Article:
A New Economic Story Line
From the Dec. 9, 2002 Wall Street Journal: President Bush tries to rewrite the script of his administration's economic performance.
11:00 PM, Dec 9, 2002 • By FRED BARNES
IN THE MONTHS after the 1986 election, President Reagan was in serious political trouble. Republicans had unexpectedly lost control of the Senate and the Iran-Contra scandal was threatening to engulf Washington. A senior Reagan adviser came up with a plan for reviving the sagging presidency. Reagan would fire a number of cabinet secretaries and White House aides and propose a set of striking new initiatives. The policy ideas wouldn't fundamentally clash with the conservatism of the Reagan administration, but they would be new. The effect would be to break with the past and to create a fresh presidency with energy and momentum. And a new story line would come out of Washington.
The plan was never pursued by Reagan, who limped through his final two years in office. But in a far less sweeping way, it is exactly what President Bush has in mind in firing his top economic advisers, Treasury Secretary Paul O'Neill and senior adviser Larry Lindsey, and promising new proposals to spur the economy. Bush wants to create a new story line--one that will strengthen his chances of re-election in 2004.
The current line is that Bush is distracted by the war on terrorism and struggle with Saddam Hussein and not paying enough attention to the shaky economy. This is reflected in public opinion polls that alarm the White House. A Fox News survey last week found 65 percent support for Bush's overall performance and 66 percent for his actions against terrorism. But only 47 percent endorsed his performance on the economy.
The story line sought by Bush would have him taking charge of the economy--or at least of the economic issue--and moving boldly with new ideas to generate growth and jobs. What's key here is recognizing that this cannot be produced by words alone, even by a presidential address billed as "major." There must be actions. Thus, the firings and the naming of replacements. And there must be new policies. Thus, the assurances from Bush advisers that the economic stimulus won't be limited to ideas we've heard before from the president.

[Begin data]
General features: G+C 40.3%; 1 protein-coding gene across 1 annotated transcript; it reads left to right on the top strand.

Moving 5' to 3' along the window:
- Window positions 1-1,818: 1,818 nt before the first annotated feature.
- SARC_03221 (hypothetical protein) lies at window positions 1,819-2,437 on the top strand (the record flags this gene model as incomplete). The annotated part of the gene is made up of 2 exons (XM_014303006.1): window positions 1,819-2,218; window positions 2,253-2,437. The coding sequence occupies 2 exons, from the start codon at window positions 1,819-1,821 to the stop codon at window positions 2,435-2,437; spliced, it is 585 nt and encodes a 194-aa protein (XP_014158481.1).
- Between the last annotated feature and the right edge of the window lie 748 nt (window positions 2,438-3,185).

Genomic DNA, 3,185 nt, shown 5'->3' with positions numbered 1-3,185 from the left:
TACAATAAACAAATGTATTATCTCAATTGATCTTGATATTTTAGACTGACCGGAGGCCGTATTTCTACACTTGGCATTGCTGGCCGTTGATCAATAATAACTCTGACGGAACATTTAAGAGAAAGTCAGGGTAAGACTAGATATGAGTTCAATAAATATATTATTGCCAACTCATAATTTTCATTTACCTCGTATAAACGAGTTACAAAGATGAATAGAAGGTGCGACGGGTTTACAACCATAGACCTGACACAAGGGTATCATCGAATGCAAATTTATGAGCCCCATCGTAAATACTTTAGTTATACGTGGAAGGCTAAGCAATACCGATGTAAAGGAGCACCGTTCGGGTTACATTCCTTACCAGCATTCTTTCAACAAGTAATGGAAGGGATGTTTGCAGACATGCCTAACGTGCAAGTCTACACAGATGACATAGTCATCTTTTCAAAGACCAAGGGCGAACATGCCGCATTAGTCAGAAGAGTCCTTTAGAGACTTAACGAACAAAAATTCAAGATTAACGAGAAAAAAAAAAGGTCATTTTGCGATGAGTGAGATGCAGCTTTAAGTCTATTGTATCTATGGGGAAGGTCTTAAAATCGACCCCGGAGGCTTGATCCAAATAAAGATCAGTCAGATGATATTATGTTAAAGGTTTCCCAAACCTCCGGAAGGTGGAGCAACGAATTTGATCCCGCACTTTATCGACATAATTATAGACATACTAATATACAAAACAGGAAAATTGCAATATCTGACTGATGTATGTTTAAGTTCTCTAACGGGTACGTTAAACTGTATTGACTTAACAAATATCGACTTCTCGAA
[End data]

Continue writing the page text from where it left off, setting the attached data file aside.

Shortly after the Nov. 5 election, I was on a political panel with Jack Oliver, the deputy Republican national chairman and close ally of Karl Rove, the White House political chief. I suggested Bush need only make his 2001 tax cut permanent and immediate, instead of phasing it in. Oh, no, said Oliver. The president has to offer new ideas. Oliver was right. To rivet national (and press) attention and prompt a fresh look at Bush's handling of the economy, a bit more of the old Bush policies wouldn't suffice.
In one sense, Messrs. O'Neill and Lindsey are scapegoats, victims of Bush's political needs. But they had shortcomings of their own, particularly O'Neill. Neither was seen as an effective spokesman for Bush's policies. They were treated by the media as proxies for a weak economy, for measures that hadn't worked sufficiently, and for an indifferent administration.
A president in trouble is not helped by standpatters. He needs activists, people with plans and ideas. For months, though, O'Neill recommended minimal action and maximum patience. After the post-Sept. 11 stock-market decline, he insisted the market would rise to new highs in 12 to 18 months. It hasn't. Nor was O'Neill eager for further economic stimulus. The result: only a modest package was enacted early in 2002. More recently, he expressed doubts about further steps to boost the economy.
A significant moment occurred last August at the president's economic summit in Waco, Texas. Charles Schwab, the discount broker, caught Bush's eye with a string of proposals to ease the pain of embattled investors, rally the stock market, and stir savings. Bush was intrigued. O'Neill wasn't. His cautious approach might have won the day if he had a constituency in the media, the political community, or Wall Street. Even inside the Bush administration, O'Neill had few champions.
What Bush wants at the Treasury Department now is a driving force for his policies, not a brake on them. If the secretary is a leader with a global reputation like James Baker or Robert Rubin, fine. But between now and the 2004 election, Bush will gladly settle for less. His person at Treasury must be well-regarded in financial and corporate circles, active in public policy, a reasonably strong communicator, and in sync with Bush both philosophically and on the need for new measures to jack up the economy.